My failure was on display for everyone to see.
When I was in elementary school, we had to run in physical education class. I always hated those days, because I was so slow and because we had to run in front of the class.
When we moved to Florida and I changed schools, it was even worse. We didn’t have a gym, so P.E. was outside—which meant running was there too. If you’ve never lived in Florida, I will tell you why this was bad. Sand. Running on a wooden floor was hard enough, but running in sand was more difficult.
I’ve never considered myself a runner, so when Paul mentions running in a race, I cringe a little. He says only one receives the prize. I’m thinking that wouldn’t be me. But Paul says to run in such a way that we may obtain it.
Life and our walk with God is like a race. If we plan to obtain the prize, we must run in such a way that we win. Paul knows we’re not all athletes, so he’s not telling us to run a literal race. What he is saying is that we need to live our lives in such a way that we can obtain the prize at the end.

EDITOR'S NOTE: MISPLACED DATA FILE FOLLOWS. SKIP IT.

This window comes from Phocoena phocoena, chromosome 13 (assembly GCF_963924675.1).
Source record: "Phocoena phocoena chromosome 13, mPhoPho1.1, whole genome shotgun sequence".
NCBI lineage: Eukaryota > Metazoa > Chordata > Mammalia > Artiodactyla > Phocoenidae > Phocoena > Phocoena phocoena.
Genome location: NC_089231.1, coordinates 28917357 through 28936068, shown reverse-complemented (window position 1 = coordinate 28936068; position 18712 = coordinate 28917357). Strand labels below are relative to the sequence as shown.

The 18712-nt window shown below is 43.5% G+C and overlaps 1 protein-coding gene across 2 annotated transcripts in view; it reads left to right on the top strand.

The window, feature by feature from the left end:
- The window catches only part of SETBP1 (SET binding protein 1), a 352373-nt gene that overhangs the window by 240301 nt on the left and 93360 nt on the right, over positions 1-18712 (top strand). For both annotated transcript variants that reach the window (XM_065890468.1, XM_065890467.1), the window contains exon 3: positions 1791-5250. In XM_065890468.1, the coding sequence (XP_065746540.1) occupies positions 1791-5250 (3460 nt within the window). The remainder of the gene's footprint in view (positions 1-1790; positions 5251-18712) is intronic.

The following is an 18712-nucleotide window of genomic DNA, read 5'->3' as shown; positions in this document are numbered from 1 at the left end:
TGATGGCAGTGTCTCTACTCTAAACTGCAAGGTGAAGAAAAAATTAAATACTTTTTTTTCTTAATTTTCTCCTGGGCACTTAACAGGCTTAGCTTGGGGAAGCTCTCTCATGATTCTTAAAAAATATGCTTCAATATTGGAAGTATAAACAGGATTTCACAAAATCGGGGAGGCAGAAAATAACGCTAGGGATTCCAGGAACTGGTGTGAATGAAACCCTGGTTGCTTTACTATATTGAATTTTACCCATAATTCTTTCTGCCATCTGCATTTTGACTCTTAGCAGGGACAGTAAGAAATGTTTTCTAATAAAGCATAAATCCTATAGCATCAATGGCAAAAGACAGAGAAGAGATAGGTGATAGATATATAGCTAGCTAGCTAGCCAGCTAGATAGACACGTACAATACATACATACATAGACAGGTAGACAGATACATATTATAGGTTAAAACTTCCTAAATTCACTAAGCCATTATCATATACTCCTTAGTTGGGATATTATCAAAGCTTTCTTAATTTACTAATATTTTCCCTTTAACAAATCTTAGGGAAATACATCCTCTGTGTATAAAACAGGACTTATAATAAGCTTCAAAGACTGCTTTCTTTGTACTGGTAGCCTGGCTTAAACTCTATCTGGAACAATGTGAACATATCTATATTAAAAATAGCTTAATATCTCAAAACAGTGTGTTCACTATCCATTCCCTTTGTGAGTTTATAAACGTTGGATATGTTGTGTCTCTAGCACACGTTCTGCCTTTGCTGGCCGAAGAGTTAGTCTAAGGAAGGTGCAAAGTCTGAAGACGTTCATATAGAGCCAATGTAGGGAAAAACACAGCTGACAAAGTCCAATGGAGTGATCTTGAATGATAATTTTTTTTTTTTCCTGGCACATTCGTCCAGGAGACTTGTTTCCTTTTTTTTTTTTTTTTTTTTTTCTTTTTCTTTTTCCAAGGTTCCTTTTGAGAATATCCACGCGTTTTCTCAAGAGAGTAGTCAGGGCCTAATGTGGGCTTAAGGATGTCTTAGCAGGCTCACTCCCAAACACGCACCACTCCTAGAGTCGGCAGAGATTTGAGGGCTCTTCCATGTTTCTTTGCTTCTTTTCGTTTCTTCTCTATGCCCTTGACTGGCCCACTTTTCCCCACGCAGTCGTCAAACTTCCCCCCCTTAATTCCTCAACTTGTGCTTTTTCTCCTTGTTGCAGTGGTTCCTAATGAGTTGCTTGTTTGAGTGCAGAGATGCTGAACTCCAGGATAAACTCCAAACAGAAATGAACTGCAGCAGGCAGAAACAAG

Although our salvation isn’t based on works, we do have a responsibility to live according to the Word’s principles. The race of life may be a one-hundred-meter dash for some and a marathon for others. Regardless of which one it is, we should want to live in such a way that God will say to us in the end, “Well done my good and faithful servant.”
Lay aside the sin that weighs you down and run hard after God. A part of the prize is walking with Him and being close to Him. Nothing can take that from you.
(Photo courtesy of pixabay.)
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Jason, this is wonderfully written and point made in a way that I hadn’t thought about in that way... Loved your books and anything you have written... Keep up the good work.